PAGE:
Teaching with Contemporary Art
Teaching in a Pandemic
I remember being a new teacher, back in 1990. I didn’t know where things were in the school building. I was unfamiliar with many policies and protocols. I didn’t have the bag of tricks my veteran colleagues had. My mentor was a retired teacher who came to school on Mondays and stood in the doorway of my classroom for a while (he never actually walked into my room), and then, after I reassured him that things were going great in class, he would stroll down the hall to the teacher’s lounge and reminisce for hours about old times. But my teaching experience was not going great; I remember feeling like I was alone and had to invent practically everything.
This pandemic reminds me of that time. We’re all new teachers again. Whether one is teaching remotely, using a hybrid system, or some other cocktail combo of classes, this is about starting again from square one. I want to believe that something good will come out of this, but right now, as we embark on a new school year unlike any other, I am a bit fearful.
The last few weeks of summer included spending many hours every day in Zoom meetings, getting ready for the school year. (In addition to my work with Art21, I teach in and serve as the department chair for visual arts for the Nyack Public Schools, just north of New York City.) I have sat in virtual meetings about scheduling, safety protocols, safety equipment, hybrid learning plans, curriculum, and much more. We even welcomed our new high school freshmen via Zoom recently.
I’m usually a geek for getting back to school at the end of summer. When people ask if I am ready for the students, I often reply, “I hope they’re ready for me!” I have always prided myself on being especially prepared, organized, and excited for the new academic season.
It’s a very different story this year.
Instead of worrying about classroom management and students who may show difficulty behaving themselves in certain scenarios, I am worried about making sure my students find our Zoom sessions interesting and about maintaining a level of motivation without being in the same room with them. I believe that body language and gestures are important components of teaching, and I thrive while performing in the classroom. In this regard, remote learning presents a huge challenge.
This school year is one of reinvention, reimagining, revising, and relearning. We’re all new teachers again. As most of us know quite well, a curriculum doesn’t just disappear due to a pandemic, and unless we make significant changes to our approaches to teaching, we simply will not “survive” until things go back to some sort of normal.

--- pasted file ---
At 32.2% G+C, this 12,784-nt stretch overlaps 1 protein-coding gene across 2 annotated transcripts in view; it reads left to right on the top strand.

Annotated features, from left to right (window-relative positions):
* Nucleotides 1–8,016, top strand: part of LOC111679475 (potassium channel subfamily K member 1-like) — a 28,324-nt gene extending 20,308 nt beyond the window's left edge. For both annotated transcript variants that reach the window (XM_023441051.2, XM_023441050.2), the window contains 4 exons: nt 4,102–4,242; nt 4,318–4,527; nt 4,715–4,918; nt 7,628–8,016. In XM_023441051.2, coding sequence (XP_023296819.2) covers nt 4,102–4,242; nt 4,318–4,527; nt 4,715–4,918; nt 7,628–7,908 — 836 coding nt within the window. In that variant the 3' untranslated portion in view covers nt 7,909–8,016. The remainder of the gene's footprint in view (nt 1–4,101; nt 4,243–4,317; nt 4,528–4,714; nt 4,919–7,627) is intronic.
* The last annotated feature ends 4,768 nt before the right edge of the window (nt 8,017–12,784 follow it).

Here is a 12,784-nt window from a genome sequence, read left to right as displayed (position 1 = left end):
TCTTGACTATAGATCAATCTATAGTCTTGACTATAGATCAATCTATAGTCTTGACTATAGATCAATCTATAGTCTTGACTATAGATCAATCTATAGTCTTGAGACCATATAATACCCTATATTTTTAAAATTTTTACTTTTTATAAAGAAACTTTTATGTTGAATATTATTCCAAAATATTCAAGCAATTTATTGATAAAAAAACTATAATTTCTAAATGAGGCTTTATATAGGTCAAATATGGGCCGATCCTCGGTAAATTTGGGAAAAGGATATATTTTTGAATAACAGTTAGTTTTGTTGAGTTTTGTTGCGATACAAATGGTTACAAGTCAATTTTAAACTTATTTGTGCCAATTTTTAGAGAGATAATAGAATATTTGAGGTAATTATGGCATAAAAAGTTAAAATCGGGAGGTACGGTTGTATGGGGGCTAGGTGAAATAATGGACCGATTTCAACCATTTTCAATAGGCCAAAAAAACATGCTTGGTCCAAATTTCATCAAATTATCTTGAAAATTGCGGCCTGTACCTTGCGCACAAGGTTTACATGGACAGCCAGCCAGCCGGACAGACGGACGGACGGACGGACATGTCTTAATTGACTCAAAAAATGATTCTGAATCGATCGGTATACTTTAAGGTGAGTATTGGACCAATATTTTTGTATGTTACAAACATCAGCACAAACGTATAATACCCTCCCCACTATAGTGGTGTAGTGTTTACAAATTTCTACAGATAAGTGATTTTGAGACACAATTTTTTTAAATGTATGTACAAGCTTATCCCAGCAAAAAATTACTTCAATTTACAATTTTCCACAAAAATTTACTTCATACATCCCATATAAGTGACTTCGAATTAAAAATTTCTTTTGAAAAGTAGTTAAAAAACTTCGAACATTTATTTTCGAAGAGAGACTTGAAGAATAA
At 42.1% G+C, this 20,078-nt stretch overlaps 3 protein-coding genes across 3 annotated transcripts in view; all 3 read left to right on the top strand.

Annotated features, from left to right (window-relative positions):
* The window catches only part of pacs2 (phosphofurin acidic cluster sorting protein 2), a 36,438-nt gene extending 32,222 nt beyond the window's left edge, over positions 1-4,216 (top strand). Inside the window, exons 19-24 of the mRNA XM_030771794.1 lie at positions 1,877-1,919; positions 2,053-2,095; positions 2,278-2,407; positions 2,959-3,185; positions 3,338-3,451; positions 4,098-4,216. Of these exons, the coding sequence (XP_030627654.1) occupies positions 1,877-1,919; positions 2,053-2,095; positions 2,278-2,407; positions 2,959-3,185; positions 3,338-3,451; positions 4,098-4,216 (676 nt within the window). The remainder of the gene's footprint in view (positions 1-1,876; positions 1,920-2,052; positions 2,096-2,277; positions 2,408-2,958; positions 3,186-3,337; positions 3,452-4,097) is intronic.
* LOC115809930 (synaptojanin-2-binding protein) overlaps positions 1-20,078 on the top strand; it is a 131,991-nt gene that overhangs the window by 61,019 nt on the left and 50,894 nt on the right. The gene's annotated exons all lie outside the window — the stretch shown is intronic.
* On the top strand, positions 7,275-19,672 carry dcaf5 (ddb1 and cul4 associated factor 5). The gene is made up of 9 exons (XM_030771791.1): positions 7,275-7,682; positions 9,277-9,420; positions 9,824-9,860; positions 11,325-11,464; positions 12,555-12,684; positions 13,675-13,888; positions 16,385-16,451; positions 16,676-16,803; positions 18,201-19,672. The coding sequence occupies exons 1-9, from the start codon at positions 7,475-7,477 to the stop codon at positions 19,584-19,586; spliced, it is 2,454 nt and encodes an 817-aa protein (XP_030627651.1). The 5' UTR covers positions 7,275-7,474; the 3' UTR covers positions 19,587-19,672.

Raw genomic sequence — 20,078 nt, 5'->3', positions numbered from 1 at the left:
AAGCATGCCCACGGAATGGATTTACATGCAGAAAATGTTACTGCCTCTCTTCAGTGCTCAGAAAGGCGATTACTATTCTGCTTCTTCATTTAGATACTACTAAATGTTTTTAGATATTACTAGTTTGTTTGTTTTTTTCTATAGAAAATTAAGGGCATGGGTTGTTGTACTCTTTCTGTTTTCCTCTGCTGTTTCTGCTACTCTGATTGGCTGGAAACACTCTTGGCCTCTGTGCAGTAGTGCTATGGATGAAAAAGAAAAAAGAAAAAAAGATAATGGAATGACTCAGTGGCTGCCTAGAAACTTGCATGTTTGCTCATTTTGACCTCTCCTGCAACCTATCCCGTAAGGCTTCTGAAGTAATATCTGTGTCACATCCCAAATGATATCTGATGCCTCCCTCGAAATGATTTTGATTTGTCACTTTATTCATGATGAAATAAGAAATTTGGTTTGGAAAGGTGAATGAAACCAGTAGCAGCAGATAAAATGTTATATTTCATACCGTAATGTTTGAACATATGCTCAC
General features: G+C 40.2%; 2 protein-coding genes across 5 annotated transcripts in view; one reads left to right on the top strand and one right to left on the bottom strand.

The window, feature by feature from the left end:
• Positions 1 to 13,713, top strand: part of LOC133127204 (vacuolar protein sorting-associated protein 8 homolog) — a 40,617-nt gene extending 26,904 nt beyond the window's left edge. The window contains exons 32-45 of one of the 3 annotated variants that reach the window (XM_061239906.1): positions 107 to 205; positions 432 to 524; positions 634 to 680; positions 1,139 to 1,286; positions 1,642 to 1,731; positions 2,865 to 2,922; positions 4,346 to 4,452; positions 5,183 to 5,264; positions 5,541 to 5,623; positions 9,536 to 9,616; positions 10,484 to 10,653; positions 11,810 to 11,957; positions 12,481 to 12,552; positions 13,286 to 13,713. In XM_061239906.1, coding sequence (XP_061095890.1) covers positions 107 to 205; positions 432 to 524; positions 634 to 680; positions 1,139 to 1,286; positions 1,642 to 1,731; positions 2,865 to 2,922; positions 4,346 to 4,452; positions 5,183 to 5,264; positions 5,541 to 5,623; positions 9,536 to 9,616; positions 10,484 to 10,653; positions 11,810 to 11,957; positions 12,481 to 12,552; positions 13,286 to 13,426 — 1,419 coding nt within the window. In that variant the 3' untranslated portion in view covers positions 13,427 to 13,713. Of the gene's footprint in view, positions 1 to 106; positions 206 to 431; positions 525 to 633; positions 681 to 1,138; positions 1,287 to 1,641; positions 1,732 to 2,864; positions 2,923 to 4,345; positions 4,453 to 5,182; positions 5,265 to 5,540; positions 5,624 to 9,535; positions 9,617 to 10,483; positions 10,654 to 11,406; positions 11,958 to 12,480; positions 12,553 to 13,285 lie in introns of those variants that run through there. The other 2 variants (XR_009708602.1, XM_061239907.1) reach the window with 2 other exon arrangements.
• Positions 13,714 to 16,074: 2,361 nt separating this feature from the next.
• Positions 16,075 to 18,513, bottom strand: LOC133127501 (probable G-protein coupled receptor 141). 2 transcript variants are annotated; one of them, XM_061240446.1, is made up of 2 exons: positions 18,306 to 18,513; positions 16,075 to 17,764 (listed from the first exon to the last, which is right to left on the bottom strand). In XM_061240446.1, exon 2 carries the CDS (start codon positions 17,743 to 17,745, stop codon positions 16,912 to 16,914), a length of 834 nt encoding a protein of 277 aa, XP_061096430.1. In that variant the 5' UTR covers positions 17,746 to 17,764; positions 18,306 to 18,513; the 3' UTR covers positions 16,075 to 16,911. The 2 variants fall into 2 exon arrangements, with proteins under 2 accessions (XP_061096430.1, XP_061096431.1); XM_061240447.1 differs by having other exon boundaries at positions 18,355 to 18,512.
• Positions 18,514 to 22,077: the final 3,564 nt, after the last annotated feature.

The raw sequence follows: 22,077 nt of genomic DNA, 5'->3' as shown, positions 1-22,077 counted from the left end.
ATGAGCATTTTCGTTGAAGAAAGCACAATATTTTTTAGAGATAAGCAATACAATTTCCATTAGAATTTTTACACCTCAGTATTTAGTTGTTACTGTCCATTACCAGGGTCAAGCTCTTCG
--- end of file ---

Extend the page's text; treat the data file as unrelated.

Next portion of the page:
Lately I’m considering a few important questions in my own practice:
How can we continue to teach with big, engaging questions and emphasize teachers’ roles in the investigation of questions about making art and participating as citizens in society? This is an important time, and it’s crucial for students to understand this. Using an example from an Art21-featured artist: when Mary Mattingly creates different projects that allow one to explore how we might survive in a dystopian world, she is modeling how we must think broadly about things, like our rapidly changing environment.
How can we reconsider our use of materials, in the way that many contemporary artists have questioned what constitutes an art material? With students working at home, not in an art classroom with basic supplies, this is important to consider. For example, when the Season 10 artists Guan Xiao, Song Dong, and Yin Xiuzhen juxtapose familiar elements from everyday life in their work, they are asking us to reconsider not only what sculpture can be but also our relationship to the materials before us.
And what does emphasizing the artmaking process look like in a context of remote instruction, as well as in various other contexts where we might find ourselves, as educators? How can we help students better understand that what we learn along the way is just as important as the aesthetic outcome of a final project? Artists such as Olafur Eliasson use the knowledge gained from the processes of artmaking and collaboration to influence not only a current project but also subsequent projects and their creation.
Whether one is teaching remotely or in person, the core questions we want our students to engage with remain consistent. At this point in my teaching, I remind myself often that the big picture doesn’t change simply because the teaching platform does. Contemporary art educators find ways to weave these important questions, and many others, into a variety of contexts, in order to inspire those “a-ha!” moments as well as to prepare for the moment when we see our students in person again.